In post-war Europe, the publication and appeal of the Protocols dwindled, although in the case of Spain, General Franco continued to maintain a belief in the existence an imaginary Bolshevik-Masonic complot until his death in 1975. And today, this infamous document is still viewed as genuine in many parts of the world, particularly in the Middle East where it is typically used to justify an over-arching anti-Western rhetoric. But while the anti-Jewish or anti-Zionist aspects of this phenomenon are frequently discussed by academics, the anti-masonic element is all too often ignored.


The conference is upcoming on the 30 - 31 October this year.

[edit on 1/5/10 by Extant Taxon]



posted on May, 23 2010 @ 06:14 AM
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That's funny, they like to tell people that they run a Christian organization.

I like how the other members here harped on about anti-Semitism, as if defeating anti-Semitism were some sort of sacred cause.



posted on May, 23 2010 @ 06:42 AM
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reply to post by vcwxvwligen
 


The specious roots of many, many conspiracy theories surrounding Freemasonry, Judaism, and Communism are fully valid and verifiable, and the disinformation should be communicated. Fact needs to be seperated from fiction or the real investigation of the role of secet societies in history is a non-starter.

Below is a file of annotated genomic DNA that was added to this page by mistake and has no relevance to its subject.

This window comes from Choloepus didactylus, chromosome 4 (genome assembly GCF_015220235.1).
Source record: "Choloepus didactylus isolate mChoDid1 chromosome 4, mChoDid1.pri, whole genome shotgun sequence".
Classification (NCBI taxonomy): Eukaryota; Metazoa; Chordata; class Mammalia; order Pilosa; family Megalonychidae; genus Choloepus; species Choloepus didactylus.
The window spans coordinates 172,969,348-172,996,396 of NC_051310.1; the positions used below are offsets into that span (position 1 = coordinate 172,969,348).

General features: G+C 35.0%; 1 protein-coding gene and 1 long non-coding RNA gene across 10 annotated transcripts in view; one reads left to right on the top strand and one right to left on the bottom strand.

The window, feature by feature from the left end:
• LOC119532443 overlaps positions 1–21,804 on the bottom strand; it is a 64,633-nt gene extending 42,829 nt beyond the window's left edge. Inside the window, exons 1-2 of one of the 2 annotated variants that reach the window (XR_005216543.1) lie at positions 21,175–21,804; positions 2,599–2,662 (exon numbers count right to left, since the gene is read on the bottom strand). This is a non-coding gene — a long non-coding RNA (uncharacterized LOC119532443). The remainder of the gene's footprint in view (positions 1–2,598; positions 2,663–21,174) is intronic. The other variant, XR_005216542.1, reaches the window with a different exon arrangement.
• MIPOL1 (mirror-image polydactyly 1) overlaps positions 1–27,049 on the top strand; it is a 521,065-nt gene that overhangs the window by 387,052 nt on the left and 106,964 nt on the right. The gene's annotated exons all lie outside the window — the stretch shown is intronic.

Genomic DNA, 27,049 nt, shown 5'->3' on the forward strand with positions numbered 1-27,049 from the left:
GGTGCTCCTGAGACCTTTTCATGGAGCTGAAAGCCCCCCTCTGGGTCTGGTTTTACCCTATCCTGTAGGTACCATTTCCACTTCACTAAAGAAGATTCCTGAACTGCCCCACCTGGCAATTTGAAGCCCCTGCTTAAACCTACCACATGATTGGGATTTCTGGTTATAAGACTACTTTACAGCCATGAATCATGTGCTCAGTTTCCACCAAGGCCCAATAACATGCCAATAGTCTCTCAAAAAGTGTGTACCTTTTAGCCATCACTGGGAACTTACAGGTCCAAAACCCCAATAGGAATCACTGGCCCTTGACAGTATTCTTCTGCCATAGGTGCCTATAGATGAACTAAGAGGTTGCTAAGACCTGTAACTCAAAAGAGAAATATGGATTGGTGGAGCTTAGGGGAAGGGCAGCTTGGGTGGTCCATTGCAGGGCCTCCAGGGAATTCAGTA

posted on May, 23 2010 @ 08:07 AM
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reply to post by Extant Taxon
 


To say that "criticizing Freemasonry is anti-Semitic" makes no sense, if it claims to be a Christian organization. That's like saying that criticizing the Jehovah's Witnesses is anti-Semitic.



posted on May, 23 2010 @ 08:16 AM
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reply to post by vcwxvwligen
 


That wasn't my argument, nor the central question of this thread as far as I'm aware.

I shall leave to grind your axes.



posted on May, 23 2010 @ 08:55 AM